Growing succulent’s outdoors is easy, growing them inside will take an adjustment. Try to think like you are in the desert where the sun is unrelenting, monsoon downpours, and time-to-time temperature changes. Due to their ability to survive under low humidity, tolerance to moderate light, and weeks of neglect, house plant succulents like mother-in-law’s tongue, sansevieria and florist Kalanchoe are best planted in a bright living room or kitchen window. Most of them are easy to propagate too, by stem cuttings, pups, and leaf propagation.
Planting succulents indoors is not done differently from planting other plants in pots. Ensure the pots have drain holes or a way to drain off excess water after watering. When planting succulents in pots, you should select a soil type that allows easy drainage like a cactus mix, you can also add pumice to the cactus mix for better drainage in pots.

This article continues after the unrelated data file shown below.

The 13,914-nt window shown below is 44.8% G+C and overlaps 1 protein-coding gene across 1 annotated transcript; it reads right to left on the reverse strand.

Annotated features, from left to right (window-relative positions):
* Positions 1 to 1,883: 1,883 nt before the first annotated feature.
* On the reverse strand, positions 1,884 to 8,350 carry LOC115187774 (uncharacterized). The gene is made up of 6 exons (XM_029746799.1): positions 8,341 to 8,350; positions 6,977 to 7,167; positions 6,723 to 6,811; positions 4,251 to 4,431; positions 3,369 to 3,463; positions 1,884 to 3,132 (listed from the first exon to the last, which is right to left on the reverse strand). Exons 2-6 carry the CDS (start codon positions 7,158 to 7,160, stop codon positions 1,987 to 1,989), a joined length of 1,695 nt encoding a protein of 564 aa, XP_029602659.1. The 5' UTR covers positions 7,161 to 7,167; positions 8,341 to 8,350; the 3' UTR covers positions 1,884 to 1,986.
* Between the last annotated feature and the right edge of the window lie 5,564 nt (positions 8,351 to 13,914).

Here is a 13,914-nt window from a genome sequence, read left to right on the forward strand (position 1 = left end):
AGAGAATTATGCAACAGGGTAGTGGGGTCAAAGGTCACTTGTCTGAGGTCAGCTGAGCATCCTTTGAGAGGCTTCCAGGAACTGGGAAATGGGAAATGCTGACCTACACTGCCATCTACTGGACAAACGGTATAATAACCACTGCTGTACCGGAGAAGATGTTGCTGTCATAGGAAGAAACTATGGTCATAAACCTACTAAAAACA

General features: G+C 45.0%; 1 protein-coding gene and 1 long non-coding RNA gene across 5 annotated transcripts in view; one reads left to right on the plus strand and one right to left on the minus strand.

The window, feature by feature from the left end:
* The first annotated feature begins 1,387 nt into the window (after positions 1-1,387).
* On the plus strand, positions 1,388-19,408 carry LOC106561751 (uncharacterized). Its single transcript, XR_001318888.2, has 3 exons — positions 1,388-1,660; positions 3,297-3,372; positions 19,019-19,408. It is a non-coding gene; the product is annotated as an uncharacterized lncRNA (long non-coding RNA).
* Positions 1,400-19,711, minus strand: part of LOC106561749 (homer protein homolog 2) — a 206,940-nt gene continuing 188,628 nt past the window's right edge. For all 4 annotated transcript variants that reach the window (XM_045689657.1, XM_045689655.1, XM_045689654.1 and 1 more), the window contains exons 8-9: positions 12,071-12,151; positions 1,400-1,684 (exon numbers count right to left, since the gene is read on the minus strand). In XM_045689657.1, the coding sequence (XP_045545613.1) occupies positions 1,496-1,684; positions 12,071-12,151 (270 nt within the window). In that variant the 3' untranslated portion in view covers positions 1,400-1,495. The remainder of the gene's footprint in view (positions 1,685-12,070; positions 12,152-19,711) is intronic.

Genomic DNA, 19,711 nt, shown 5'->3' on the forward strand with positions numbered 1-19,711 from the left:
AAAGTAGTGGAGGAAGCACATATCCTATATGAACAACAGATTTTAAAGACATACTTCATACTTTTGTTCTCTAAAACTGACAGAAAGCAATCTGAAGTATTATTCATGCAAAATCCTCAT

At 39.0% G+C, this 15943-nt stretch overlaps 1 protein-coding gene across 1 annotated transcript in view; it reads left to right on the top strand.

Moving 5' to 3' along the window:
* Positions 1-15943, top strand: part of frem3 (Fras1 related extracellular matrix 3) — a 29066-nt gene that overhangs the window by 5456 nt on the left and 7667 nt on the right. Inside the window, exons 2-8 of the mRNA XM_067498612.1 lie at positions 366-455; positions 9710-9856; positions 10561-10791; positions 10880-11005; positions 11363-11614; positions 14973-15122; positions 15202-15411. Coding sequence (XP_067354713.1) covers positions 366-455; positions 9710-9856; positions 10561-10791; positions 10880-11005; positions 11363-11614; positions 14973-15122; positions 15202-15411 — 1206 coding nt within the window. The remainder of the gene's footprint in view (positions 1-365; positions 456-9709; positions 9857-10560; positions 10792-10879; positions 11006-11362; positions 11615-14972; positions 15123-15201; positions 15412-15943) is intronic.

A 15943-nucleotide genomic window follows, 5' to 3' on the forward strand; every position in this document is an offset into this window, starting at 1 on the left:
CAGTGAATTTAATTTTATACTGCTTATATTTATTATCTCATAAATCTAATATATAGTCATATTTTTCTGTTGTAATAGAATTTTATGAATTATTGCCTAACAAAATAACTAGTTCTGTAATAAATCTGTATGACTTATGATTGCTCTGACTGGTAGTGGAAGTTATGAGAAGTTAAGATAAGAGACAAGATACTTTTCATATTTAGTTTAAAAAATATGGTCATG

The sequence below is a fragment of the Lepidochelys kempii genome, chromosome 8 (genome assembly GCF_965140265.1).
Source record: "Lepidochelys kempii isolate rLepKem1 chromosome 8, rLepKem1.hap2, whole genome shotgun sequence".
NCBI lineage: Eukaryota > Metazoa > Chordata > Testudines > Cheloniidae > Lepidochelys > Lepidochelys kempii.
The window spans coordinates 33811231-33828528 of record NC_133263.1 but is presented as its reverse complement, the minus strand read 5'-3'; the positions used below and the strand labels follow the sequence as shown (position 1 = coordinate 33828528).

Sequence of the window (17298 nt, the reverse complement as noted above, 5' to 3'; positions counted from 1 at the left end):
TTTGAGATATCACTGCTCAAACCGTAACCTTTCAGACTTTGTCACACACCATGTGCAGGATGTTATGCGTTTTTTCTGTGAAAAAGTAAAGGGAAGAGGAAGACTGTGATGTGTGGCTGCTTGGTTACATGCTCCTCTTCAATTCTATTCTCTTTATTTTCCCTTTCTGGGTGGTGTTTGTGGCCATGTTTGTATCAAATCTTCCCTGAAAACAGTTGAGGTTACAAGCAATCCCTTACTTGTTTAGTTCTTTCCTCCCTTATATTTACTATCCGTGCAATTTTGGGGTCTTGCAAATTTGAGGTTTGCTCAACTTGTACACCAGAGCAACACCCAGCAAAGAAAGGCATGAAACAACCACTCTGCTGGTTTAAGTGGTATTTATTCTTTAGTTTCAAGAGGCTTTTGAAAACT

Indoor succulents need bright light to grow well, not stretch and keep their colors and shapes. This also depends on the type of succulents. I find succulents that have a harder skin do the best and most succulents do well indoors if placed in a very bright room or window and placed outside at least once a week for fresh air and bright morning sun. Sempervivums require a few hours of direct sunlight to develop foliage colors, Portulaca and Sedums become weak and leggy if they lack enough sunlight, Sansevieria and Hoya require very low amounts of light to grow well. Just note that most succulents will change color and shape when brought inside as they just don’t thrive inside, like they do outside. You should provide a nice drink of water when the soil is dry.